In 1951 she nearly died of tuberculosis, but the following year she stumbled on a competition for the Bolshoi. She won it and in October 1953 made a sensational debut as Tatiana. Leonore in Fidelio followed in 1954.

The support she and Rostropovich gave the writer and dissident Alexander Solzhenitsyn in the late 1960s – even sheltering the beleaguered writer in their dacha – was too much for the Soviet regime, and in the early 1970s the couple were restricted to touring inside the USSR, before being exiled in 1974 and becoming “unpersons”. Vishnevskaya was removed from the official history of the Bolshoi theatre, and in 1978 the pair, living in the US and Europe, were stripped of their citizenship.

Four years later the soprano, by then in vocal decline, gave her last stage performances of Tatiana, at the Paris Opera. She continued to give recitals and record for a few more years, but her great days were over.

Only in 1990 did Vishnevskaya return to Russia, and not until 1992 was she reconciled with the Bolshoi. Much of the last part of her life was spent teaching at the Galina Vishnevskaya Centre for Opera Singing, opened in Moscow in 2002. Despite a difficult life, Vishnevskaya left enough of a recorded legacy to ensure her status as the great Russian female singer of her era, as pre-eminent as Antonina Nezhdanova had been before her.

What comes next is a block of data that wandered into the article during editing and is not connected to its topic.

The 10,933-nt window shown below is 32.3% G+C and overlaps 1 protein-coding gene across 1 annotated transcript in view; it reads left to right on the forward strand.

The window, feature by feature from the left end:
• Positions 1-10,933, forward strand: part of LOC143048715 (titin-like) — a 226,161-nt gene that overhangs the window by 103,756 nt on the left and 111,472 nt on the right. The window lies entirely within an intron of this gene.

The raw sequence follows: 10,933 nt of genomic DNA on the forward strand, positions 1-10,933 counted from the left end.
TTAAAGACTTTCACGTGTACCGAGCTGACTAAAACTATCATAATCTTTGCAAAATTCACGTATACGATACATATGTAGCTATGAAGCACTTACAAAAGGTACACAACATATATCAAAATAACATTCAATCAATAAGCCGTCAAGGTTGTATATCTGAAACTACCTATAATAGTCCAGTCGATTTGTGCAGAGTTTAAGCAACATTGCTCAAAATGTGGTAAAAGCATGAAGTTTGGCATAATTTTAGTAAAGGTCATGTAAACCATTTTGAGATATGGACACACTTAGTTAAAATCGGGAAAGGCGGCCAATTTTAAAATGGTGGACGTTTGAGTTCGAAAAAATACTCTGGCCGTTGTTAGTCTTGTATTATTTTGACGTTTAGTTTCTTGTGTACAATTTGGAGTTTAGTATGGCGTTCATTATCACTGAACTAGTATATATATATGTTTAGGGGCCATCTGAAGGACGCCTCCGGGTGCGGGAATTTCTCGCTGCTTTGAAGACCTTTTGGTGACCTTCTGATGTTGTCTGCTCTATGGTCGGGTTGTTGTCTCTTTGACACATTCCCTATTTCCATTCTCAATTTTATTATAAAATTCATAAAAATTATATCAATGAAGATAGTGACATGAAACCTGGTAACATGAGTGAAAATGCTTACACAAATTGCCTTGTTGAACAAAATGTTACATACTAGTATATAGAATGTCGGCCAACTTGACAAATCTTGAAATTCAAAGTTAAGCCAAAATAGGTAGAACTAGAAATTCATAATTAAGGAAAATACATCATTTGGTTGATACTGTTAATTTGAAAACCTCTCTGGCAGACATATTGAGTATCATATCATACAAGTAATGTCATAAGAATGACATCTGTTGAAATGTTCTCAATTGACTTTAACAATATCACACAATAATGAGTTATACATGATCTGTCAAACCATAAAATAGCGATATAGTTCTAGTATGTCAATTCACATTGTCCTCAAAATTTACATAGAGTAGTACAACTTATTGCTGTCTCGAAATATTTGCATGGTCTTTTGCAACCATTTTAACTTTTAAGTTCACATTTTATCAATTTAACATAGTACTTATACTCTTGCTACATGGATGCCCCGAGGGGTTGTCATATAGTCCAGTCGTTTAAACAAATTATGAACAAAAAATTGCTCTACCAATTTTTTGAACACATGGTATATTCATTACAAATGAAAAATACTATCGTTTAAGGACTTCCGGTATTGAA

Some of Vishnevskaya’s operatic recordings came too late but her Tatiana, Kupava, Leonore, Marfa, Natasha and Marina (Boris Godunov) were caught when she was at her peak. The Verdi and Britten Requiems and the various recordings of the Shostakovich Fourteenth are also memorable.

However, perhaps the song repertoire is even more potent, her mastery of it coming about because most of her recitals were given outside the Soviet Union. “Wanting to be understood by an audience that didn’t know Russian, I tried to paint musical pictures by emphasising the phrasing, using voice colour more boldly, and varying the shade and nuance,” she wrote. Her Mussorgsky song interpretations, and especially the Songs and Dances of Death, will stand the test of time.

Rostropovich died in 2007, and Vishnevskaya is survived by her daughters.

• Galina Pavlovna Vishnevskaya, soprano, born 25 October 1926; died 11 December 2012

Leave a comment